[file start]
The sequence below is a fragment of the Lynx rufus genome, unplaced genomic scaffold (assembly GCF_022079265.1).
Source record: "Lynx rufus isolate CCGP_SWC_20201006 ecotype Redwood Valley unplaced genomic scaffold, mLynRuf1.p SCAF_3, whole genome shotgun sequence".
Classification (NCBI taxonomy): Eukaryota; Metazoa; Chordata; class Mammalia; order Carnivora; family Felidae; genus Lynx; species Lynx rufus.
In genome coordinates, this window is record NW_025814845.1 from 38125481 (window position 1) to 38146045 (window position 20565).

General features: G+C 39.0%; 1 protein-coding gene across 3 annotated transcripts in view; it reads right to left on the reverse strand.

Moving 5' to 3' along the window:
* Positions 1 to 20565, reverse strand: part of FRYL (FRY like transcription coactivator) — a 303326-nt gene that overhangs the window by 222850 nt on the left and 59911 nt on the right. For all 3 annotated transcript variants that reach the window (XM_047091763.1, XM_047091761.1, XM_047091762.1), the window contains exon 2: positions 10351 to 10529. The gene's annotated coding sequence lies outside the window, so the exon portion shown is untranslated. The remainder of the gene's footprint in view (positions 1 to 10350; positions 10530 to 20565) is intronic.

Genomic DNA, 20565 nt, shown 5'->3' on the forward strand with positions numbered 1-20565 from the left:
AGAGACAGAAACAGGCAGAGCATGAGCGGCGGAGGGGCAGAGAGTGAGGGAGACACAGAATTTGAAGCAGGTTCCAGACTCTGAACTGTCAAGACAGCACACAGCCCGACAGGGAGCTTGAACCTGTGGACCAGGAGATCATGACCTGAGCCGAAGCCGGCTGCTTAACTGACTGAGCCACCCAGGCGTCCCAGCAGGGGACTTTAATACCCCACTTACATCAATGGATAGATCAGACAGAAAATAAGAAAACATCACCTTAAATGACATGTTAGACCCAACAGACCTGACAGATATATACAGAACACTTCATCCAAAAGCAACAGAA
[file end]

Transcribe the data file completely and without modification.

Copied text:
The sequence below is a fragment of the Lynx rufus genome, unplaced genomic scaffold (assembly GCF_022079265.1).
Source record: "Lynx rufus isolate CCGP_SWC_20201006 ecotype Redwood Valley unplaced genomic scaffold, mLynRuf1.p SCAF_3, whole genome shotgun sequence".
Classification (NCBI taxonomy): Eukaryota; Metazoa; Chordata; class Mammalia; order Carnivora; family Felidae; genus Lynx; species Lynx rufus.
In genome coordinates, this window is record NW_025814845.1 from 38125481 (window position 1) to 38146045 (window position 20565).

General features: G+C 39.0%; 1 protein-coding gene across 3 annotated transcripts in view; it reads right to left on the reverse strand.

Moving 5' to 3' along the window:
* Positions 1 to 20565, reverse strand: part of FRYL (FRY like transcription coactivator) — a 303326-nt gene that overhangs the window by 222850 nt on the left and 59911 nt on the right. For all 3 annotated transcript variants that reach the window (XM_047091763.1, XM_047091761.1, XM_047091762.1), the window contains exon 2: positions 10351 to 10529. The gene's annotated coding sequence lies outside the window, so the exon portion shown is untranslated. The remainder of the gene's footprint in view (positions 1 to 10350; positions 10530 to 20565) is intronic.

Genomic DNA, 20565 nt, shown 5'->3' on the forward strand with positions numbered 1-20565 from the left:
AGAGACAGAAACAGGCAGAGCATGAGCGGCGGAGGGGCAGAGAGTGAGGGAGACACAGAATTTGAAGCAGGTTCCAGACTCTGAACTGTCAAGACAGCACACAGCCCGACAGGGAGCTTGAACCTGTGGACCAGGAGATCATGACCTGAGCCGAAGCCGGCTGCTTAACTGACTGAGCCACCCAGGCGTCCCAGCAGGGGACTTTAATACCCCACTTACATCAATGGATAGATCAGACAGAAAATAAGAAAACATCACCTTAAATGACATGTTAGACCCAACAGACCTGACAGATATATACAGAACACTTCATCCAAAAGCAACAGAA